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Tuesday, November 25, 2014         

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DUI convicts under watch

Offenders must install breathalyzers in a program starting Jan. 1

By Dan Nakaso

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The state is preparing to launch a new program that will require people arrested for drunken driving to install an in-car breathalyzer device to drive.

Officials will select a vendor in the next two months to administer the program, which is expected to mandate the installation of about 3,300 of the devices in cars in Hawaii each year.

The program begins Jan. 1.

INTERLOCK PROGRAM DETAILS

Beginning Jan. 1, all Hawaii drivers arrested for drunken driving will be required to install an ignition interlock device to drive.
» What it does: The car will not start if the device detects more than a trace amount of alcohol in the driver's breath.
» Cost: $80 to install; $75 to $90 a month for monitoring program
» How long: First-time offenders will have to use the device for a year; repeat offenders will use them up to two years.
Source: Hawaii Statutes; MADD Hawaii
The law, passed by the Legislature in 2009, requires all drunken drivers -- including first-time offenders -- to install an ignition interlock device in their cars, in place of the current system, that initially bans all driving and then only allows driving under certain conditions.

Starting Jan. 1, drivers will blow into a hand-held device that will not allow their car to start if their blood alcohol level is above .02.

The owner of the vehicle will pay the estimated $80 installation cost and a monthly fee of $75 to $90.

"This program will not cost the state any money," said state Rep. Sharon Har (D, Royal Kunia-Makakilo-Kapolei), who wrote the legislation. "Essentially the offender is renting the ignition interlock from the company. Driving is a privilege, not a right. Once a driver abuses that privilege, I have no problem charging that offender."

Mothers Against Drunk Driving Hawaii prefers to call the devices "in-car breathalyzers, because it's much more descriptive," said Arkie Koehl, MADD Hawaii State Operations Council chairman.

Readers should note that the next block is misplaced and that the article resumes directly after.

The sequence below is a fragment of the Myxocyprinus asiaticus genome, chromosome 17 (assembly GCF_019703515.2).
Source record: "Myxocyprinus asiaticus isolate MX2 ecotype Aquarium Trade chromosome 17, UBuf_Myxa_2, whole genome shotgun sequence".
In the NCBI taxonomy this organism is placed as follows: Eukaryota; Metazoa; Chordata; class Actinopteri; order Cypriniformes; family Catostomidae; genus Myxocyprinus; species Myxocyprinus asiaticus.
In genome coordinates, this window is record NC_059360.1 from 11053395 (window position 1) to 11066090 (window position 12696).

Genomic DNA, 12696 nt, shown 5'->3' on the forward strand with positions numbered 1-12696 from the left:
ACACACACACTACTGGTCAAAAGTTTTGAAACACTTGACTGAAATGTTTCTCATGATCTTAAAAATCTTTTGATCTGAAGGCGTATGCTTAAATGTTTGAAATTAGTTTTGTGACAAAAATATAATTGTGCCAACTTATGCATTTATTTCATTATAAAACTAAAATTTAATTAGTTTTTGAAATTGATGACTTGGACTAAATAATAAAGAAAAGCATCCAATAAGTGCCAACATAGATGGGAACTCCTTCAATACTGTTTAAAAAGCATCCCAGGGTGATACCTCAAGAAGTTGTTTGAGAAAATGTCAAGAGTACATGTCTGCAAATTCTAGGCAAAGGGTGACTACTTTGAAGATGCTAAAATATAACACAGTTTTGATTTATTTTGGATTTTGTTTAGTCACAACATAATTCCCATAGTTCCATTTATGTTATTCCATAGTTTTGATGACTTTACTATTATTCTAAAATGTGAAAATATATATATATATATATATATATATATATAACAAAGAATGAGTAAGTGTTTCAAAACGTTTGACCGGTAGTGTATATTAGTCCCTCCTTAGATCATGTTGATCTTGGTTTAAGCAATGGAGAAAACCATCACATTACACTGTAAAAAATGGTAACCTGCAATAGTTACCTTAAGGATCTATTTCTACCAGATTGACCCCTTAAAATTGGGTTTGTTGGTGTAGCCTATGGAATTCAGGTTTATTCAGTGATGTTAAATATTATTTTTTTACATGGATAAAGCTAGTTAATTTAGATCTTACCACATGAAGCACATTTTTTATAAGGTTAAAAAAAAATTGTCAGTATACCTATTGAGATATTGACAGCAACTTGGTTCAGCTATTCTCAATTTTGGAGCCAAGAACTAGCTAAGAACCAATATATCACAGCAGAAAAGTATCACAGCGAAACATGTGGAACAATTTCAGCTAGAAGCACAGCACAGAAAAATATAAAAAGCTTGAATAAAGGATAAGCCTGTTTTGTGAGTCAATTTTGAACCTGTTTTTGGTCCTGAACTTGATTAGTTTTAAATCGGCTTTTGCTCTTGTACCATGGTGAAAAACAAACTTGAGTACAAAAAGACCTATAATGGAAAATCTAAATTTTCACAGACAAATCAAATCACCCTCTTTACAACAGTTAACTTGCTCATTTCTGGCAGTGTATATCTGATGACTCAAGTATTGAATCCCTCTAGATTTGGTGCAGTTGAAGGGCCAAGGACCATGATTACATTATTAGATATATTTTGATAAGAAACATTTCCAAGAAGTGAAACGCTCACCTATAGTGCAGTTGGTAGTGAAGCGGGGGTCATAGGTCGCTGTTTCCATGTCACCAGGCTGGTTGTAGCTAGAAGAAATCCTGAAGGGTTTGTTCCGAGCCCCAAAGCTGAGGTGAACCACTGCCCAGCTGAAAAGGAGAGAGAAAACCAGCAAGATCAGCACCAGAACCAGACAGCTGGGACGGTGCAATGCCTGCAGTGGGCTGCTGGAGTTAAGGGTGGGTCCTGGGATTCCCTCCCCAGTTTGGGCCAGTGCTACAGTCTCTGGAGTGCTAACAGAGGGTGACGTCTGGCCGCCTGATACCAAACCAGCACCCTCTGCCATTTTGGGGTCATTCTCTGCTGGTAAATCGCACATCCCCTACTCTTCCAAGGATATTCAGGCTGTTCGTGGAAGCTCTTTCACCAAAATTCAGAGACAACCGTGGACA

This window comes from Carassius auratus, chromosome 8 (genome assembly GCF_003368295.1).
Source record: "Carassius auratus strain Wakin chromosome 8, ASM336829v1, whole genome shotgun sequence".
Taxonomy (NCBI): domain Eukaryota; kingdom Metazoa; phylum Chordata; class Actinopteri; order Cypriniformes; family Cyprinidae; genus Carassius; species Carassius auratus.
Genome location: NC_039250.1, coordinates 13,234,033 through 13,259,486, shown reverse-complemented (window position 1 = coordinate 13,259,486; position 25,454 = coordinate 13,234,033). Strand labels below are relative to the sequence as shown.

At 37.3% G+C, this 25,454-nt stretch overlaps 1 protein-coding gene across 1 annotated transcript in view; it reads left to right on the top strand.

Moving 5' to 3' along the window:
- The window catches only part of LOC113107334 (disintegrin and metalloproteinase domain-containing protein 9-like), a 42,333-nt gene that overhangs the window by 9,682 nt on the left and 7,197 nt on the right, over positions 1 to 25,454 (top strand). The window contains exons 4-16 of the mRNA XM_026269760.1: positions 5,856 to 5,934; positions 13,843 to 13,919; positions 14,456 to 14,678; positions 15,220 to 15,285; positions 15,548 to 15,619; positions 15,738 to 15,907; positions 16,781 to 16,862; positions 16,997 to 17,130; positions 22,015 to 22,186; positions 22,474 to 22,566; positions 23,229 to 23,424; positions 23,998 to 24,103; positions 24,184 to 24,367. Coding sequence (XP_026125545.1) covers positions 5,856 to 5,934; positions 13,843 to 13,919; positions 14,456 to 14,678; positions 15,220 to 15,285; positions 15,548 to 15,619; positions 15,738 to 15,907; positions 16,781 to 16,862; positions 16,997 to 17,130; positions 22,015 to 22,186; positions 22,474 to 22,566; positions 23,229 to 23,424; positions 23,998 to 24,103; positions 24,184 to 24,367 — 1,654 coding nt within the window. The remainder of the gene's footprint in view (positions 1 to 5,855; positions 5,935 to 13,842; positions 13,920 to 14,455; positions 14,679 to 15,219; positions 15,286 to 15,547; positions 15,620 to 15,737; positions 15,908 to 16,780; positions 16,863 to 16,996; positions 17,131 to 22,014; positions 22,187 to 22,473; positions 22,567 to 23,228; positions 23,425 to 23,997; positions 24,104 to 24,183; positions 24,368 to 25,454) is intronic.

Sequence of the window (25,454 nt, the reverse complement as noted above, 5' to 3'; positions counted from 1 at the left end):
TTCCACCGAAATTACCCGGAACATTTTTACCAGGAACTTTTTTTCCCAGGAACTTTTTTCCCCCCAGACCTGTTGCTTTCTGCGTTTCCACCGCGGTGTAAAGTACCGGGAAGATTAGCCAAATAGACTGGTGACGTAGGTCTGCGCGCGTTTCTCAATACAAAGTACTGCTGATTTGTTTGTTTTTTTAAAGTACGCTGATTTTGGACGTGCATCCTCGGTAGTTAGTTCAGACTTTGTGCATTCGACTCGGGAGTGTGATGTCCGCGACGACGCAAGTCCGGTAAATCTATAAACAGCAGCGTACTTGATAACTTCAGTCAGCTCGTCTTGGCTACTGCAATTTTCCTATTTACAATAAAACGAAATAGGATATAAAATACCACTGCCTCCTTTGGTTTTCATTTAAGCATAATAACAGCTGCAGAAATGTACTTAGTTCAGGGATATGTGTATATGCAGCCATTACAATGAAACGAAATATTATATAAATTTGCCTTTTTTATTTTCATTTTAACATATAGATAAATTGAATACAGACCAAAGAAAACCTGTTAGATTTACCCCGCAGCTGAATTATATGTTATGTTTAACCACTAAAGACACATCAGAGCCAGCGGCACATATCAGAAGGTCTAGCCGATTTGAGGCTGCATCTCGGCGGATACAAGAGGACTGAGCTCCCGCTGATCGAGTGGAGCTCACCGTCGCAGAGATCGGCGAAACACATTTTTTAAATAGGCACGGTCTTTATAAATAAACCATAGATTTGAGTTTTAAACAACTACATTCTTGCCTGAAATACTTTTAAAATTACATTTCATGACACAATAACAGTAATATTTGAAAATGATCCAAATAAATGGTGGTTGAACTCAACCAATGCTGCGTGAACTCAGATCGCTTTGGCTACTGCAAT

The vendor will subcontract with installation centers on all islands as well as subsidize the cost for indigent drivers who cannot afford the monthly costs.

Drivers will have to report to a center once or twice a month to download their vehicles' data to show "evidence of circumvention or tampering," Koehl said. "Basically, you have to prove that you've been a good boy."

It will also be illegal for anyone to tamper with the device or help a driver circumvent it.

The data, including photos of anyone using the breathalyzer, also will be forwarded to probation officials to monitor, for example, whether drivers are failing the breath test.

"It's more than just getting drunk drivers off the road," Har said. "We're dealing with the entire paradigm of substance abuse."

Most of the drivers receiving the devices will be first-time offenders who must use them for a year, Koehl said. People with second offenses must have them for 18 months; drivers facing a third offense will have to use them for two years.

In addition to requiring a breathalyzer test to start a car, the system intermittently requires drivers to blow into the breathalyzer while under way in order to keep on driving.

"The technology is amazing," Har said.

Alabama, South Dakota and Vermont are the only states without in-car breathalyzer programs, she said.






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